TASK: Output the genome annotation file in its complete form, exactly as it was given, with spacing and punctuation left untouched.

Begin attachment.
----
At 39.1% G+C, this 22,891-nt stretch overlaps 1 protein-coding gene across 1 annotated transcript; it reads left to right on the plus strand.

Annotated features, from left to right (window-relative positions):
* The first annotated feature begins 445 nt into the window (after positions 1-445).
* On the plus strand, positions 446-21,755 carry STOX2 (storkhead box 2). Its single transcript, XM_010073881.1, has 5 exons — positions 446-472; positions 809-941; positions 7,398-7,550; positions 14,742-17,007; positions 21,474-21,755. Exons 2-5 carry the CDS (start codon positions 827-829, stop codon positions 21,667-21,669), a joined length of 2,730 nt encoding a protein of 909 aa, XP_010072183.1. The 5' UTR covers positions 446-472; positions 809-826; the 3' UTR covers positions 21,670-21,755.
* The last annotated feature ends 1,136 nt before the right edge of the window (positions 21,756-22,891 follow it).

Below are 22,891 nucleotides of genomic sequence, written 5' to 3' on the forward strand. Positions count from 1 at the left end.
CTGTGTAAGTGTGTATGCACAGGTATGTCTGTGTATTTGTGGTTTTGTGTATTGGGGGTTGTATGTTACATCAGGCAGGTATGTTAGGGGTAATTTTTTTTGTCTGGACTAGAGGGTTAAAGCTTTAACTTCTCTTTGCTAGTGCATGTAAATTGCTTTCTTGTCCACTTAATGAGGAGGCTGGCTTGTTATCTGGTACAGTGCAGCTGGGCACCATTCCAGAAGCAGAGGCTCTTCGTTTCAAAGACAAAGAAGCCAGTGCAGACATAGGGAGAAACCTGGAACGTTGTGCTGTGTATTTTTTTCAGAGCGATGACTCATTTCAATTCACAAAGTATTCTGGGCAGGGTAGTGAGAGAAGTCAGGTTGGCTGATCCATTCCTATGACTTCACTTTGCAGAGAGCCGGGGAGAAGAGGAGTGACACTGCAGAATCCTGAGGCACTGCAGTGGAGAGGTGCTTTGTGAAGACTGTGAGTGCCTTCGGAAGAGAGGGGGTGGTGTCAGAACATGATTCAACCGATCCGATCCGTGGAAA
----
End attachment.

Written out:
At 39.1% G+C, this 22,891-nt stretch overlaps 1 protein-coding gene across 1 annotated transcript; it reads left to right on the plus strand.

Annotated features, from left to right (window-relative positions):
* The first annotated feature begins 445 nt into the window (after positions 1-445).
* On the plus strand, positions 446-21,755 carry STOX2 (storkhead box 2). Its single transcript, XM_010073881.1, has 5 exons — positions 446-472; positions 809-941; positions 7,398-7,550; positions 14,742-17,007; positions 21,474-21,755. Exons 2-5 carry the CDS (start codon positions 827-829, stop codon positions 21,667-21,669), a joined length of 2,730 nt encoding a protein of 909 aa, XP_010072183.1. The 5' UTR covers positions 446-472; positions 809-826; the 3' UTR covers positions 21,670-21,755.
* The last annotated feature ends 1,136 nt before the right edge of the window (positions 21,756-22,891 follow it).

Below are 22,891 nucleotides of genomic sequence, written 5' to 3' on the forward strand. Positions count from 1 at the left end.
CTGTGTAAGTGTGTATGCACAGGTATGTCTGTGTATTTGTGGTTTTGTGTATTGGGGGTTGTATGTTACATCAGGCAGGTATGTTAGGGGTAATTTTTTTTGTCTGGACTAGAGGGTTAAAGCTTTAACTTCTCTTTGCTAGTGCATGTAAATTGCTTTCTTGTCCACTTAATGAGGAGGCTGGCTTGTTATCTGGTACAGTGCAGCTGGGCACCATTCCAGAAGCAGAGGCTCTTCGTTTCAAAGACAAAGAAGCCAGTGCAGACATAGGGAGAAACCTGGAACGTTGTGCTGTGTATTTTTTTCAGAGCGATGACTCATTTCAATTCACAAAGTATTCTGGGCAGGGTAGTGAGAGAAGTCAGGTTGGCTGATCCATTCCTATGACTTCACTTTGCAGAGAGCCGGGGAGAAGAGGAGTGACACTGCAGAATCCTGAGGCACTGCAGTGGAGAGGTGCTTTGTGAAGACTGTGAGTGCCTTCGGAAGAGAGGGGGTGGTGTCAGAACATGATTCAACCGATCCGATCCGTGGAAA